As human beings we desire a sense of purpose. We suffer serious phycological difficulties when we don’t have it. People with purpose lead more happier, more fulfilling lives. All of that said, purpose is one of the most elusive objects of our desire. Many of us spend our entire life trying to find our purpose, whilst some are lucky enough to discover their life’s work, very early on. I remember my best friend telling me when we were around eights years old that she was going to spend her life helping animals, specifically “doggies”. She followed her dream and today she is a vet. I am unsure whether she did specialise in dogs. But, for the rest of us, who are not so lucky, it’s a bit of guessing game, a touch and go, until we finally find something that feels right.
Google it. Just kidding. Many of us wouldn’t even have a key word to search for. The purpose pursuit can be a bewildering excerise, however here are a few tips to help narrow your search and hopefully make it more efficient;
Just please, find the courage, to leave the track that you’ve been on if you are finding it unfulfilling. It will lead you nowhere until you see the bigger picture. Take a purposeful break and gain some objectivity. Go trekking, jump out of a plane, or just simply travel somewhere alone. Step outside of your comfort zone and really understand who you are and what you want from your life. If you are confused on what you want to do with your life, then you need clarity and a sabbatical will certainly help with this.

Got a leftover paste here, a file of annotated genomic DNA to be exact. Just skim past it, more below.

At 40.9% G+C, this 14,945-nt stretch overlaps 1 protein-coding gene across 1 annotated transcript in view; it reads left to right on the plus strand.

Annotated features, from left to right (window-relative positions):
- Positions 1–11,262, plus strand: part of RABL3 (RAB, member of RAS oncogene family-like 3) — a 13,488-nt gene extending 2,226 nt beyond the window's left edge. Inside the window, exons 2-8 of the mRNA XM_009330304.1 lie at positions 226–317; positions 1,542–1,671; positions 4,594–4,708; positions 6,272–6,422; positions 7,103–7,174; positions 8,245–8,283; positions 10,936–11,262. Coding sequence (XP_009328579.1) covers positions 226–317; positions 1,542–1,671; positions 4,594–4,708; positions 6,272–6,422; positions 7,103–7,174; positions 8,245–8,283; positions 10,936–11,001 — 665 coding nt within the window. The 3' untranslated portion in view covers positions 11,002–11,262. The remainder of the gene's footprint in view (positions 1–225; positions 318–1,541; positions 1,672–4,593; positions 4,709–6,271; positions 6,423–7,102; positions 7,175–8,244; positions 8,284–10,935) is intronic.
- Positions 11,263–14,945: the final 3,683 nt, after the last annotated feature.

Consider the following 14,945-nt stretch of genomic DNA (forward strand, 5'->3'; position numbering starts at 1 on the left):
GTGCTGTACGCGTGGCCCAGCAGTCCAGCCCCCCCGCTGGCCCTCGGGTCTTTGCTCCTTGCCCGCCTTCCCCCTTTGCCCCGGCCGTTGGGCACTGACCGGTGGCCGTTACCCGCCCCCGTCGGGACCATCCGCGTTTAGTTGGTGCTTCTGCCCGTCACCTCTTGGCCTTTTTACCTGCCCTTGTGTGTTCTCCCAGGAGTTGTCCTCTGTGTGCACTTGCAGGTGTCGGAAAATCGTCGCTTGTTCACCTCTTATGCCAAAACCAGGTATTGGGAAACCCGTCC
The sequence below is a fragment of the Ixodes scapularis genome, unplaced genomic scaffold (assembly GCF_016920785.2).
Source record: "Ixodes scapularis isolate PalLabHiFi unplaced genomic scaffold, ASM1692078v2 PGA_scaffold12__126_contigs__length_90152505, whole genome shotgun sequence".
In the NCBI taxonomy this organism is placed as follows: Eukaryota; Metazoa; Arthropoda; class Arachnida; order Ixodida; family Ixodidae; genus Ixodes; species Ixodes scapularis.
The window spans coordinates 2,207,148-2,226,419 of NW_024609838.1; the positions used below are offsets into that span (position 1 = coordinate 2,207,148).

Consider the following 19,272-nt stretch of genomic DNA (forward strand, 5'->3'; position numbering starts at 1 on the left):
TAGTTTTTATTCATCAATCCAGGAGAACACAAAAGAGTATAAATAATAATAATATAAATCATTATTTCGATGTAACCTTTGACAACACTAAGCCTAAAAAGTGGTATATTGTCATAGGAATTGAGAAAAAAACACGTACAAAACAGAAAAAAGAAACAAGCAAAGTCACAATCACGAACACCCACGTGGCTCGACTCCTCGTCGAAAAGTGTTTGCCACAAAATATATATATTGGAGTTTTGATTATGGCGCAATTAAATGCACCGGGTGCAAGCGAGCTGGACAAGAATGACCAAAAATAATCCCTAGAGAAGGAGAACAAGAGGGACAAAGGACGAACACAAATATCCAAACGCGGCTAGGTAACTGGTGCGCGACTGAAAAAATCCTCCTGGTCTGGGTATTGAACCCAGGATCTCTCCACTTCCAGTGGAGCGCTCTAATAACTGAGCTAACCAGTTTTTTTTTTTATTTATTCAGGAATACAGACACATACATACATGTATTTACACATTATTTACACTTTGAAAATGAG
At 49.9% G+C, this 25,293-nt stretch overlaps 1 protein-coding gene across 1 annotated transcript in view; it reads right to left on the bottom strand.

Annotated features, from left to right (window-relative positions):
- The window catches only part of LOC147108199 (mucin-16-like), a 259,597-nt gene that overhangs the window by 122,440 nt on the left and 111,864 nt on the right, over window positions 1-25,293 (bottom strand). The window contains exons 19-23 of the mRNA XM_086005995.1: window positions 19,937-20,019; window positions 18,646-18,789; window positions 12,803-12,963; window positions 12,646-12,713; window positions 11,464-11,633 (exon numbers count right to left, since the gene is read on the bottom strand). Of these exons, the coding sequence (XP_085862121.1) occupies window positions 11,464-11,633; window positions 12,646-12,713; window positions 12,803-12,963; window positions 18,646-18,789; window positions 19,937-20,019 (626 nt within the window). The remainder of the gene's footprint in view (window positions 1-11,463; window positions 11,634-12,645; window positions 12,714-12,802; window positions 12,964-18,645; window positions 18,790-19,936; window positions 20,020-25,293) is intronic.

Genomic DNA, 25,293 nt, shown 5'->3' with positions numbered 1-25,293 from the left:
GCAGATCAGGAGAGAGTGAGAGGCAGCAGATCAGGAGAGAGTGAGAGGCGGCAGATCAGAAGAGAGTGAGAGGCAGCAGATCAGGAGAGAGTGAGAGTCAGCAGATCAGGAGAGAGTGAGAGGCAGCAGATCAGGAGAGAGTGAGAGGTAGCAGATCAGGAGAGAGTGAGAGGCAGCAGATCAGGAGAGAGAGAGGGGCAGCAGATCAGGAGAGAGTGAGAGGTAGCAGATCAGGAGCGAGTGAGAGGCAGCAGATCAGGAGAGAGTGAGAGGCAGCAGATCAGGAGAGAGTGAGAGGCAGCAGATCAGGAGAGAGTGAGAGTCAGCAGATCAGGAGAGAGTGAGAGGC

You need to start noting your reaction to new experiences. Do you like the idea of leaving your current job? Or is something stopping you from quitting? Is this fear? Or is the barrier deeper? Do you feel inadequate in your role? Getting to the bottom of these big questions helps you to find out, what you need and what will fulfil you.
There is a theory in phycology linking childhood dreams to adulthood depression. It states that as children we develop dreams of who we will be as adults. This childhood vision is made up of our innate values and desires. The theory argues that, if when we become adults, we ignore our childhood visions of who we should be, we become depressed. This is for a variety of reasons, including the fact that our innate values don’t change much, between child-adulthood, so we are turning away from our authentic selves. The moral of the story is that there may be something in our buried childhood dreams. Revisit what you wanted to be when you were younger. Do any of these dreams still resonate with you? You could find your calling and if not, you are that much closer.
What to look out for if you feel you may have stumbled upon your life’s work;
Leila is PCA’s Head Editor and Researcher. She holds a 1st class Law with Business degree and became a published author at 25. Former crime investigator turned business journalist. On a mission to show businesses that presenteeism is a thing of the past. Everything seems impossible until it’s done. Typically found working from a white beach in South-East Asia embracing rapidly changing technology.